Jack Kirby and the Flying Chair: Seldom Seen 1950's Comics from Alarming Tales #1

Here is another great Jack Kirby story from that amazing comic from 1957: Alarming Tales #1 from Harvey Features Syndicate. Please say "hello" to hapless Timothy Donnegan and Donnegan's Daffy Chair.

Splash panel from Alarming Tales #1 by Jack Kirby Man in flying chair zooms past air force jets to soar through the upper atmosphere This is one of four Kirby tales in this classic science-fiction comic, and it's the one that made the cover (shown below)

Click on the cover thumbnail below to see it nice and big.

Alarming Tales #1 by Jack Kirby cover shows terrified man zooming across Manhattan in a rocket powered chair
So it seems that sad-sack janitor Timothy Donnegan is cleaning up the patent attorney's office when an impatient inventor leaves his invention behind. It's one crazy-lookin' chair. Naturally our hero has to set down for a spell...
1957 Alarming Tales comic scans Janitor promises to look after funny looking chair in a comic book story by Jack Kirby
Janitor sits down in flying chair in a comic book story by Jack Kirby 1957 scans
"No harm in that."
Famous last words. Donnegan pushed a button, and BEGORRA---
Famous last words. DonneganDonnegan pushed a button, and BEGORRA--- he was OFF! Jack Kirby
janitor gets a joyride in a runaway rocket chair drawn in a 1957 comic book story by Jack Kirby
Flying chair rockets past air force jet drawn by Jack Kirby for Alarming Tales #1
Talk about Unidentifiable Flying Objects--!
Jack Kirby Donnegan rockets out of the solar system in Donnegan's Daffy Chair comic book scans Jack Kirby drawings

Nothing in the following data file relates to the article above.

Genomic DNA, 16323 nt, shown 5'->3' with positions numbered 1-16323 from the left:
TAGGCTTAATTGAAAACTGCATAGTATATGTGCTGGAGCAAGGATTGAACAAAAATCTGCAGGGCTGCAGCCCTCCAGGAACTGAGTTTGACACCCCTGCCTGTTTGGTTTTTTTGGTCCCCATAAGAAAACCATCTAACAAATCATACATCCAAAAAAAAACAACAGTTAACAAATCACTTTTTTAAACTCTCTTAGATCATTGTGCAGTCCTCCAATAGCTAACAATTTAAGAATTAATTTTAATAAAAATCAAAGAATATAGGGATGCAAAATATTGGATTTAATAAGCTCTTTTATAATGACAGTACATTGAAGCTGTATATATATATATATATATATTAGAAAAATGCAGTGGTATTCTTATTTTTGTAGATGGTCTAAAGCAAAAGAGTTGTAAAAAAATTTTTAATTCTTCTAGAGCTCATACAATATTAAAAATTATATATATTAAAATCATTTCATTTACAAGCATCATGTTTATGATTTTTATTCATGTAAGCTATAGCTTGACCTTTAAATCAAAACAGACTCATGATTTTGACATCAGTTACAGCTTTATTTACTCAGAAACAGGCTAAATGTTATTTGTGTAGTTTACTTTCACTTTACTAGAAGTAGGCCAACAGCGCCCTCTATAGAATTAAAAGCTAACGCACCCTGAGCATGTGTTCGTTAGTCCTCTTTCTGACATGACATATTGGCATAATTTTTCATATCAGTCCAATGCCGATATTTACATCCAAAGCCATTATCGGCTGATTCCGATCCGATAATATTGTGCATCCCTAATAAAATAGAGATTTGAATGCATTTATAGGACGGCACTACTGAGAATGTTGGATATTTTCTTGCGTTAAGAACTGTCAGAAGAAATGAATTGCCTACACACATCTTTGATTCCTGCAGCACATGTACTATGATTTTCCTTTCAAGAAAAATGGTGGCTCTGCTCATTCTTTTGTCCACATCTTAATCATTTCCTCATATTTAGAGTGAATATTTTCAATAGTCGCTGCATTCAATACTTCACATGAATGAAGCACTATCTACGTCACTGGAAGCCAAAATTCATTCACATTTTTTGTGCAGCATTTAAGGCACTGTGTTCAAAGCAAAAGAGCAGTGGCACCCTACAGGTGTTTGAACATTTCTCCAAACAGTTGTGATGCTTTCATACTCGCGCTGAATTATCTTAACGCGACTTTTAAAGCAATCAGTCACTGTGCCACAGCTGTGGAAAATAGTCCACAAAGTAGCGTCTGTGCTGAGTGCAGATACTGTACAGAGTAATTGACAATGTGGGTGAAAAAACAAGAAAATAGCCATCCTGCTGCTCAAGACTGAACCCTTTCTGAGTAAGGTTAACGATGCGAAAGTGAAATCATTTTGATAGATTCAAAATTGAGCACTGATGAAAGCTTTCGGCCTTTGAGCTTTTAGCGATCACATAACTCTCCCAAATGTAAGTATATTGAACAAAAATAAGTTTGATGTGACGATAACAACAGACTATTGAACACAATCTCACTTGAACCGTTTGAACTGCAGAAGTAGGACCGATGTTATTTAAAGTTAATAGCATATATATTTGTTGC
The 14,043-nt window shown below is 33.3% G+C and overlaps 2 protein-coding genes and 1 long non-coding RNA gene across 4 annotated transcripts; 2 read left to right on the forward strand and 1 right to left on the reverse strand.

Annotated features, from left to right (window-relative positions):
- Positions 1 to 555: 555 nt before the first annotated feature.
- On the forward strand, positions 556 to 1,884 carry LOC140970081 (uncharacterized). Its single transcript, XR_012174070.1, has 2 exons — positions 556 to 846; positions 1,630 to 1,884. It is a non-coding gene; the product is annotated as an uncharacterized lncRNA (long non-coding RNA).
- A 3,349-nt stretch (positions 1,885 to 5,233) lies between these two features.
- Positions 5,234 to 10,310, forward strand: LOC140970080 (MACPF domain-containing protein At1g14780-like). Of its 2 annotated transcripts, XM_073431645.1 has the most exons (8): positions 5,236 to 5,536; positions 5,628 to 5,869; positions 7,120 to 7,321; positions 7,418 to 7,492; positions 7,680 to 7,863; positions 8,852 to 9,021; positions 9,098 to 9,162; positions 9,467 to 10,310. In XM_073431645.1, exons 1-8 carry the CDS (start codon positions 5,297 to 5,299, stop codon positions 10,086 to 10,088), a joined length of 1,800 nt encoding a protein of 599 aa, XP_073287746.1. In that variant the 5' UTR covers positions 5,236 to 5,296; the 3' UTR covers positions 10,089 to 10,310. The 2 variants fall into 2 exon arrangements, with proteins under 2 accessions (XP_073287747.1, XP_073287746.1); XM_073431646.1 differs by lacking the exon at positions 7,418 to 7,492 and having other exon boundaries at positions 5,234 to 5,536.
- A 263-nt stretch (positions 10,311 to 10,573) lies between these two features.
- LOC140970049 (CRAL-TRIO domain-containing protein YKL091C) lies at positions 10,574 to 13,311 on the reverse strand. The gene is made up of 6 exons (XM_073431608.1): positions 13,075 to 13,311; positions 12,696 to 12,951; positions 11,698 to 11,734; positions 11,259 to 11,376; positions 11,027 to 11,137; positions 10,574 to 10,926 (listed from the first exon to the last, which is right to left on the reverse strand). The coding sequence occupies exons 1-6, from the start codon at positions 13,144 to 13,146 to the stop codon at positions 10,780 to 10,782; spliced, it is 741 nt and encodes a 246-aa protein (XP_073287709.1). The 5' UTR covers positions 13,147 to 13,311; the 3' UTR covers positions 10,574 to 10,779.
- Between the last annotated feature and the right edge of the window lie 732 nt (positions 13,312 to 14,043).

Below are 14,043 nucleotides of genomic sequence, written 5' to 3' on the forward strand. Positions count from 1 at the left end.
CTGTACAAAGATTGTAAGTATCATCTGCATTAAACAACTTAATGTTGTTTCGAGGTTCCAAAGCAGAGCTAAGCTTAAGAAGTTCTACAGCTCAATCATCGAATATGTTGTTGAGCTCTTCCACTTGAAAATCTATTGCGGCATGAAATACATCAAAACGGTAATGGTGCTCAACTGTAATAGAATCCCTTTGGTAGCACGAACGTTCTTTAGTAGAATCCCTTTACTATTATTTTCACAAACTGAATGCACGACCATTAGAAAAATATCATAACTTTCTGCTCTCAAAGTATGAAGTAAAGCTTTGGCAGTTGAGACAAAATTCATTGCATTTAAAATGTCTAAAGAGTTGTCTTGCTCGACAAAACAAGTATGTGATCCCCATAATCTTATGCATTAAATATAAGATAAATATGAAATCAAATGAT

Busting out of Earth's atmosphere, he breaks the sound barrier, The heat barrier, and the speed of light!
Jack Kirby Donnegan rockets out of the solar system in Donnegan's Daffy Chair comic book scans Donnegan returns from outer space five years later.
...and five years later...
Jack Kirby Cop and crowd
Looks like Donnegan spent some time hanging out with Moebius's Arzach!
Donnegan back from beyond the stars in Kirby's Alarming Tales #1
Check out the crazy headgear, man!
Arzach Moebius conehead hat
Look familiar?

Anyway, here's the entire four-page story below. Just click on any of the thumbnail pages below to open up a new window with nice BIG high-resolution comic book scans!
kirby-chair-001 kirby-chair-002
kirby-chair-003 kirby-chair-004
...and if you missed the other stories from this issue, you'll find them here >>>>
The Fourth Dimension is a Many-Splattered Thing by Jack Kirby
The Fourth Dimension is a Many-Splattered Thing
(Jack Kirby's Ditko-esque take on Matheson's Little Girl Lost)
Click on the splash page above for the whole story.

and HERE >>>>
Jack Kirby's  proto-Kamandi post apocalyptic story The Last Enemy
The Last Enemy --Jack Kirby's proto-Kamandi post apocalyptic story. Click on the splash page above for the whole story.
---and there's still one story left to come from this alarming comic book! Stay tuned!

Harvey Kurtzman's "Hey Look" Appreciation over at John K's Blog


Harvey Kurtzman character design and line-of-actionThere's some great analysis about Harvey Kurtzman's Hey Look pages at John K's blog today. I could start a huge loving rant about Kurtzman, but instead, I'll just beg you to go over to John's place and read what he has to say.


Harvey kurtzman jungle_bookSuffice to say that it was reading Harvey Kurtzman's Jungle Book hardcover back in 1986 that got me back into drawing after a nasty period of burn-out. Kurtzman got me excited about funny comics at a time when there wasn't much to get excited about.  I found out about his brilliant Hey Look comics later that year when I found a beat-up copy of Kurtzman Comics at Hi-De-Ho comics in Santa Monica. That little 32-page underground comic included Pot-Shot Pete and a variety of Hey Look pages.